Bahrain’s expats ‘unhappy’ over new visa rules
Manama, March 5, 2012
Bahrain's expatriates have expressed frustration over new visa rules which have caused a crackdown on foreign visitors, leading to many being detained for several hours before being either allowed into the country or sent home on return flights.
It follows an Interior Ministry announcement on February 13, which said people from countries that require Bahrainis to obtain visas before travel would face the same requirement when coming here.
The decision was apparently prompted by foreign activists sneaking into Bahrain on visit visas issued at the airport and then taking part in anti-government protests.
However, there has been no official announcement about when the new visa requirement would come into force.
There have since been several reports of Western expatriates entering the country being held at Bahrain International Airport for several hours.
One British expatriate, whose in-laws arrived in Bahrain over the weekend without a visa, described their one-and-a-half hour wait at the airport before being allowed into the country.
"There were 30 people," he said. "All Europeans were taken to one side and had their passports taken.
"They (immigration officers) just left them and didn't say anything. They didn't give them a seat to sit on and people were getting annoyed. It seems to me that it's completely unco-ordinated."
He said his in-laws were due to return to Bahrain in December to spend Christmas here, but were now unlikely to do so.
"We have told them not to - we will go back to the UK at Christmas instead," he said.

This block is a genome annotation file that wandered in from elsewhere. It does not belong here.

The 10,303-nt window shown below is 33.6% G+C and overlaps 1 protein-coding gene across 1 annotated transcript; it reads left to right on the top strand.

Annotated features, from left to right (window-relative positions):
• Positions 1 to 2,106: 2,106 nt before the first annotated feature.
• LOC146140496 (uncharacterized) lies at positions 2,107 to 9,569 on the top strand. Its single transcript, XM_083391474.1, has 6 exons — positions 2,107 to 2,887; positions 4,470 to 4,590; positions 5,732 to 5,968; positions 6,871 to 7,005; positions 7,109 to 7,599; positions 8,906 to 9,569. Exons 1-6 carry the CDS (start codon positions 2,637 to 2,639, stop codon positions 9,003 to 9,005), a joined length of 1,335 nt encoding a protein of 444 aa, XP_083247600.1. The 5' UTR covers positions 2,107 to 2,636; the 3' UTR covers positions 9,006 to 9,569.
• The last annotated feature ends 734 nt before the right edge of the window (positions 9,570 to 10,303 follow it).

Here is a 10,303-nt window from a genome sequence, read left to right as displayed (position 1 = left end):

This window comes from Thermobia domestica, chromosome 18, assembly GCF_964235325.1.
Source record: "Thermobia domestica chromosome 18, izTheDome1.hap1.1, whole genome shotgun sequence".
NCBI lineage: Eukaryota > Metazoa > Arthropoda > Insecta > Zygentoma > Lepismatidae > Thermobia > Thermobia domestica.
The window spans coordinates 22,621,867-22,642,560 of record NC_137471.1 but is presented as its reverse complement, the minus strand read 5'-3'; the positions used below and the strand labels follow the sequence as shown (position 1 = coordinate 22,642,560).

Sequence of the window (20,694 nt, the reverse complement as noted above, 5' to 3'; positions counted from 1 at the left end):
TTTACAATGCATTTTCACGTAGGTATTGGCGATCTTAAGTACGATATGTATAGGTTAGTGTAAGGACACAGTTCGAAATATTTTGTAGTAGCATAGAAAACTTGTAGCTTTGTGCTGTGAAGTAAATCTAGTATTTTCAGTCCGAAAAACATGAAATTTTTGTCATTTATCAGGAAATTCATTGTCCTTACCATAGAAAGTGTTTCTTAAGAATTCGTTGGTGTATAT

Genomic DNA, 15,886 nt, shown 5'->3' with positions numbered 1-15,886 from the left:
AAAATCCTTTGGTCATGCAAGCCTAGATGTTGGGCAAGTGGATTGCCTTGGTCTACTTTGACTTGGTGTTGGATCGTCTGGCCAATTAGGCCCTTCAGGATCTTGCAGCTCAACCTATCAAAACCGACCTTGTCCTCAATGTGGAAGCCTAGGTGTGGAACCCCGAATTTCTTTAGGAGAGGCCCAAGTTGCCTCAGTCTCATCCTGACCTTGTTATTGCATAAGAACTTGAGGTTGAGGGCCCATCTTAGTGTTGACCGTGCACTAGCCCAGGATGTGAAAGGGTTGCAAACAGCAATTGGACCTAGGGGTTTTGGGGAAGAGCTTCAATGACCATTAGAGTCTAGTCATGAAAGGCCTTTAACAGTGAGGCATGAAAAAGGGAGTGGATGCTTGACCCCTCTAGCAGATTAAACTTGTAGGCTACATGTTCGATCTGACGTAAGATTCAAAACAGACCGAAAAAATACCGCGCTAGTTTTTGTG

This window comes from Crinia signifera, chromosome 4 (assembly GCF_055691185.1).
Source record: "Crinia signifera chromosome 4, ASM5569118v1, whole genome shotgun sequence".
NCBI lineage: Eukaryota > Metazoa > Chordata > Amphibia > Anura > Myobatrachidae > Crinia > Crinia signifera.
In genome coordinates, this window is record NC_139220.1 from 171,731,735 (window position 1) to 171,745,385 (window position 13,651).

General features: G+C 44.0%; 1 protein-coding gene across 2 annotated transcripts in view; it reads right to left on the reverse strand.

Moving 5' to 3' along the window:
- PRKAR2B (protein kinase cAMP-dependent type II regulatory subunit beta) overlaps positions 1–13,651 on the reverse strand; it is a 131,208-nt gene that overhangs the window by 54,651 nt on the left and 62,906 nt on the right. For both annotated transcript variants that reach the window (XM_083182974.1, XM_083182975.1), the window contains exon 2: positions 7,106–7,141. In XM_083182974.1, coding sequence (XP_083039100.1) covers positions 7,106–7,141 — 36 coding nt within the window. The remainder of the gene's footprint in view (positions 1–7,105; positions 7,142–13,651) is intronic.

"I'm someone who loves it here in Bahrain, but I don't understand what they are trying to achieve. There was no information. My partner's mum said she wouldn't mind if they were being held for the safety of others or if they explained what was happening. They were just left there."
Another Briton said an elderly friend coming to visit had been forced to wait in a holding area for four hours until she was allowed through immigration.
"She used to live in Bahrain and her passport has visa stamps from her previous stay in the country, but they took it away and made her stand, along with 50 other people, in a waiting room," he said.
"There were around eight flights that landed that night, with one immigration officer in charge of checking passports."
"The worst bit is the inability to say anything to the officers and not wanting to offend them, for fear of being sent back on the next flight.
"She landed at 10.30pm and eventually came through at 2.30am and was rather upset about it, as she didn't understand what was going on."
Another Bahrain resident said her friend flew in for a visit, but was turned away at the airport and sent back to London a few hours later.
"He was coming here on a personal visit last month, waited for about three to four hours but was refused entry and was turned around at the desk," she said.
"He wasn't given any reason for why his application was rejected and about 30 people were sent back on the next flight to London.
"They also weren't allowed to use their mobile phones to contact people waiting for them in arrivals."
Once implemented the new visa rules are understood to affect citizens of the European Union, Australia, Canada, the US, Japan, New Zealand, Hong Kong, Malaysia, Brunei, Singapore, and South Korea.
They could previously obtain visas on arrival at the airport, but will have to apply in their home countries for a visa before travelling to Bahrain.
The British Embassy is advising its citizens to apply for visas online in advance of their trip to avoid delays at passport control in Bahrain.
Immigration officials could not be reached for comment yesterday (March 4). – TradeArabia News Service